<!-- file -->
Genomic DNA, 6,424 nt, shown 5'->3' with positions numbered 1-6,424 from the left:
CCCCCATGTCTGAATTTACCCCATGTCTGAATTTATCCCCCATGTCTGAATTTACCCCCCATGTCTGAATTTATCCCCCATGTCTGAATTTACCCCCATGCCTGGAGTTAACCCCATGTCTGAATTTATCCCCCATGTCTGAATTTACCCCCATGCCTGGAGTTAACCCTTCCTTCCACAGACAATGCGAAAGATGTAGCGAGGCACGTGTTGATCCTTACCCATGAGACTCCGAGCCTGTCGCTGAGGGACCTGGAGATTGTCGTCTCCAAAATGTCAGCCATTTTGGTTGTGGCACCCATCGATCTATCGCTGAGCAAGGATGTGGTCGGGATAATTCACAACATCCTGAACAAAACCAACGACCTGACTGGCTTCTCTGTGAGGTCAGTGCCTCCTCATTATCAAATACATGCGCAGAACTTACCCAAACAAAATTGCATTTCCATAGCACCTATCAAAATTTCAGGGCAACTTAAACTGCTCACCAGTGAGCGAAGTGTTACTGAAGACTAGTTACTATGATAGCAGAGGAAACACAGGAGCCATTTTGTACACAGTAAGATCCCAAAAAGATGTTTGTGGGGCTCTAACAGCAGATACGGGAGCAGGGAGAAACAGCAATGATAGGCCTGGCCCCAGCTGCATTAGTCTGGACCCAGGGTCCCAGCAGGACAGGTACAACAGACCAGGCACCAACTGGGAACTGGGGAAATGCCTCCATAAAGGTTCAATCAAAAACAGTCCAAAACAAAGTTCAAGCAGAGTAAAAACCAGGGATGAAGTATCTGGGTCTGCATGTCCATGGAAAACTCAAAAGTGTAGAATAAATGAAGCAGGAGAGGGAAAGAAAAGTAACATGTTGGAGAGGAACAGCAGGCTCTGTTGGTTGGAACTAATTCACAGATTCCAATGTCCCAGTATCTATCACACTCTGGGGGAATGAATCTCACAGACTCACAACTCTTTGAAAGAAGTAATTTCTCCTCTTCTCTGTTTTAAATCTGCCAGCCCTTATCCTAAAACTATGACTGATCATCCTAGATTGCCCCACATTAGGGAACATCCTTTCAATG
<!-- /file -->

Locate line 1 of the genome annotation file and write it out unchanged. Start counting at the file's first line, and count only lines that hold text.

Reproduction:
Genomic DNA, 6,424 nt, shown 5'->3' with positions numbered 1-6,424 from the left: